When Big Brother Zuck starts censoring you, you’re probably speaking too much truth. That’s what happened to JB Handley when he tried to advertise for his book, “How to End the Autism Epidemic” out this month from Chelsea Green Publishing.
In the book he gives a scientific and common-sense analysis of the autism epidemic, which he claims points to vaccines as the culprit. Handley explains the history of vaccines including the obvious points that vaccines take credit for a drop in mortality that preceded them and the fact that in the 1960s, kids took three vaccines. Now they are injected with 36.
His recommendations are common sense as well:
We must continue to investigate the safety of vaccines, we must adopt a position of informed consent, and every individual vaccine must be considered on its own merits.
This parallels other reputable medical organizations’ recommendations like the Mayo Clinic as reported in Paleo Family:
• Abandon a one-size- (and dose-) fits-all vaccine approach for all vaccines and all persons.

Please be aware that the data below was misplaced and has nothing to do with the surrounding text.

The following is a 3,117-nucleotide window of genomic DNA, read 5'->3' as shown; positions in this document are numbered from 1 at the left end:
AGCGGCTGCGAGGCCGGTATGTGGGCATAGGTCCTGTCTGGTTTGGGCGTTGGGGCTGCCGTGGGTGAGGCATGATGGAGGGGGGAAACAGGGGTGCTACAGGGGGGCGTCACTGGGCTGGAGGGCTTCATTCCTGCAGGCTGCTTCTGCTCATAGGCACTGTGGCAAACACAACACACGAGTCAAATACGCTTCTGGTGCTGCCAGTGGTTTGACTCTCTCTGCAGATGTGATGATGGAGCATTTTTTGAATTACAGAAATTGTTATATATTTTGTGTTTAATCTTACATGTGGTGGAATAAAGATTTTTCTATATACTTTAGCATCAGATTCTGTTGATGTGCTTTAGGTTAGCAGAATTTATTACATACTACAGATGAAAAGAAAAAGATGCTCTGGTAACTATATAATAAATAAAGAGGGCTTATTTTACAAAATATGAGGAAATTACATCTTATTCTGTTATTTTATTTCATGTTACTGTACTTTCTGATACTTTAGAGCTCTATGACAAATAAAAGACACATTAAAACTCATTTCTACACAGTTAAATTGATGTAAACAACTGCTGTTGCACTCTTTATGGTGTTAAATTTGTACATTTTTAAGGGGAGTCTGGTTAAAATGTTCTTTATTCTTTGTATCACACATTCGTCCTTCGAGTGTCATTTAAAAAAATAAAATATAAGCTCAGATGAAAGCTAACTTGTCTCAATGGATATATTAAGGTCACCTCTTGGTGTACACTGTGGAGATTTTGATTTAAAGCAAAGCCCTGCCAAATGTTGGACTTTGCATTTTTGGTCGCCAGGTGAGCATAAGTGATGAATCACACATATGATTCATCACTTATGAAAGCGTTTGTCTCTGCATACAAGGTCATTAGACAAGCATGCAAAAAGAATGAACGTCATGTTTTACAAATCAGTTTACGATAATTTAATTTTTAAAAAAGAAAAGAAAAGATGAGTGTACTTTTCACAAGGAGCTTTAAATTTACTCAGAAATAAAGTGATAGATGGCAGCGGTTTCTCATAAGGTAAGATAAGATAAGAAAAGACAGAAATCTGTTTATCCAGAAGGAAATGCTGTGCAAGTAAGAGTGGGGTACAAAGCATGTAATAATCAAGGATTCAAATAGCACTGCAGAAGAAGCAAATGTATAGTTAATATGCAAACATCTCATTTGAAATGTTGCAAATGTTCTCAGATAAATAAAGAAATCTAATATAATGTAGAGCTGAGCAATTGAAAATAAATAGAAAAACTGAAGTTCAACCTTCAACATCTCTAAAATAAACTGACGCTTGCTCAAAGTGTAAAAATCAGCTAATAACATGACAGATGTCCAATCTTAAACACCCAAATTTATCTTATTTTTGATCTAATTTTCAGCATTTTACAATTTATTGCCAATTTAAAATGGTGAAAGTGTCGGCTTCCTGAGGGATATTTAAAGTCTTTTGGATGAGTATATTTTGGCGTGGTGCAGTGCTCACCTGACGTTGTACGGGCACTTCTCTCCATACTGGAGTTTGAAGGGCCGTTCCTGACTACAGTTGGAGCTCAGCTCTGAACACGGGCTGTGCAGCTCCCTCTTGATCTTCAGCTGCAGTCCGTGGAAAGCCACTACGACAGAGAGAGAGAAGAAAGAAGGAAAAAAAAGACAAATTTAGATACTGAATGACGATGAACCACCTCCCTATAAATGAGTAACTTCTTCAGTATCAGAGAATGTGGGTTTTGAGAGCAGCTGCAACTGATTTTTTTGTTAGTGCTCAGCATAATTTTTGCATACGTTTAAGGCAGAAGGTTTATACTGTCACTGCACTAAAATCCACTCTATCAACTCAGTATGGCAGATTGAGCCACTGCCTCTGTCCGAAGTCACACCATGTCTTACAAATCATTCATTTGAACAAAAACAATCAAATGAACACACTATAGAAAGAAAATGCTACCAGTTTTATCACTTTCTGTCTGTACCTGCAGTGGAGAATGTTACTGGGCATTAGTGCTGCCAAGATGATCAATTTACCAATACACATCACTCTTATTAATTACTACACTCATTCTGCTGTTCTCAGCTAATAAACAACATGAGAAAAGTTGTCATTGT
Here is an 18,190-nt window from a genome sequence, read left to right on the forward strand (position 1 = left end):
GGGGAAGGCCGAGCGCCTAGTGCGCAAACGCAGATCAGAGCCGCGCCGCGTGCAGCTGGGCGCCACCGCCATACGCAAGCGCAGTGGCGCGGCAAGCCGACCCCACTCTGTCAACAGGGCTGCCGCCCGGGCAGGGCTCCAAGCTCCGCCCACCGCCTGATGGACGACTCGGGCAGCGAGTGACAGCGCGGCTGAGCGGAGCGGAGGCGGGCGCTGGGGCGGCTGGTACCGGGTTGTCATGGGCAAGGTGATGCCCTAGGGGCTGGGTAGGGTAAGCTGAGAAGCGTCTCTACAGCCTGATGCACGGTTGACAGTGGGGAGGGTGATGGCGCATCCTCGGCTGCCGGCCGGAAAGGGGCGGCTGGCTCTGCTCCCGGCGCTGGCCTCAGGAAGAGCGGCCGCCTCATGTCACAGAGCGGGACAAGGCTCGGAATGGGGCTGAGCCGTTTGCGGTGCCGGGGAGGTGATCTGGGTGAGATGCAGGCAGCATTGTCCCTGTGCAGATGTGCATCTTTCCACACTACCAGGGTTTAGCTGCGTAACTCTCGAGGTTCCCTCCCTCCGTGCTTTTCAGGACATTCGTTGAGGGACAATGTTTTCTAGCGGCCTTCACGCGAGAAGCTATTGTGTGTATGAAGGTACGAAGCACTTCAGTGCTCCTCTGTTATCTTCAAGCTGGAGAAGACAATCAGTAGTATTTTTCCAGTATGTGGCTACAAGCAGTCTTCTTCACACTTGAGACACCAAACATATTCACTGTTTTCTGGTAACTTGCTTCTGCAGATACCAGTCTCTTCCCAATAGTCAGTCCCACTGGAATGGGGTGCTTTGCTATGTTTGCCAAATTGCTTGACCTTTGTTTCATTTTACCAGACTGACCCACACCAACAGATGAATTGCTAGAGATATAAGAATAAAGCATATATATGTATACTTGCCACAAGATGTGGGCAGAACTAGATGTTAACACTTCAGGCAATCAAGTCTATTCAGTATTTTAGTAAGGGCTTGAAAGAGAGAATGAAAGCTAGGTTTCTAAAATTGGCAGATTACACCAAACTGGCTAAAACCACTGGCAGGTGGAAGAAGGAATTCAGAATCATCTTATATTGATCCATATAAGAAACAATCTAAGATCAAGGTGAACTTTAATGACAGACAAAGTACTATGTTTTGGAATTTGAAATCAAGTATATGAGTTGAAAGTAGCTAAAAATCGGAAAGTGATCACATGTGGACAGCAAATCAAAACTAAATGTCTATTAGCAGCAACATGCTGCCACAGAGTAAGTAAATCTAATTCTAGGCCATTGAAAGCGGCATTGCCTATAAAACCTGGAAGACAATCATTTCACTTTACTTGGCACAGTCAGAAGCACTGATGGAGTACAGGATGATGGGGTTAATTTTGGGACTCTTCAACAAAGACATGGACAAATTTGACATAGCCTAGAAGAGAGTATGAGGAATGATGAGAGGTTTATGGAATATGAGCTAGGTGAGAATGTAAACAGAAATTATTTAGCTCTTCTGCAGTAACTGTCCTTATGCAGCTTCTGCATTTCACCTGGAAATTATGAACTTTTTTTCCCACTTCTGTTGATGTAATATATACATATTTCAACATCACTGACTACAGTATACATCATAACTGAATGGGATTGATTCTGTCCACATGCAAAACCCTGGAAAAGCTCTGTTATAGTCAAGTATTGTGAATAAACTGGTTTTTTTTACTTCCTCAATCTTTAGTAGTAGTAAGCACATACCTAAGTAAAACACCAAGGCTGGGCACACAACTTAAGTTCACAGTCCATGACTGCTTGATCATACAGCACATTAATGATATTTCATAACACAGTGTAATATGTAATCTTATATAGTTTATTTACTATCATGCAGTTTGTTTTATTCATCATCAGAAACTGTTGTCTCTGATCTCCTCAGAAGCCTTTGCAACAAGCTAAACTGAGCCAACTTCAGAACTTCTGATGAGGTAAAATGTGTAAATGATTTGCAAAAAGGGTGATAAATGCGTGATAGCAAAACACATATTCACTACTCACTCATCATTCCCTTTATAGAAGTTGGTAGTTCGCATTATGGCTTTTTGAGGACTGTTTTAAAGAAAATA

• Predict the likelihood of a significant adverse event to a vaccine.
• Decide the number of doses likely to be needed to induce a sufficient response to a vaccine.
• Design and develop new vaccines and studies to prove their efficacy and safety in such a way as to begin to use them in an individualized manner.
• Identify approaches to vaccination for individuals and groups (based on age, gender, race, other) based on genetic predilections to vaccine response and reactivity.
A direct vaccine-autism link has not been made but there is strong evidence that many vaccines may lead to autism through two separate mechanisms:
1) Some ingredients (such as aluminum adjuvants) may collect in the brain of susceptible children and cause neurological damage, which results in autism spectrum disorder. This path is thoroughly explored in the book.
2) Many vaccines cause illness and ear infections, which are subsequently treated with antibiotics. Antibiotic overuse has been shown to disrupt the gastrointestinal microbiome and has been correlated with autism spectrum disorder. Handley even mentions in his book that his child with ASD was, “always on antibiotics.”
We believe that autism is a name for multiple neurological conditions caused by several different environmental factors compounded by a genetic disorder. This complexity is why the disease has been so difficult to pin down, diagnose, and defeat.
The truth will prevail, despite all the name-calling and Facebook censorship from those who would hide it.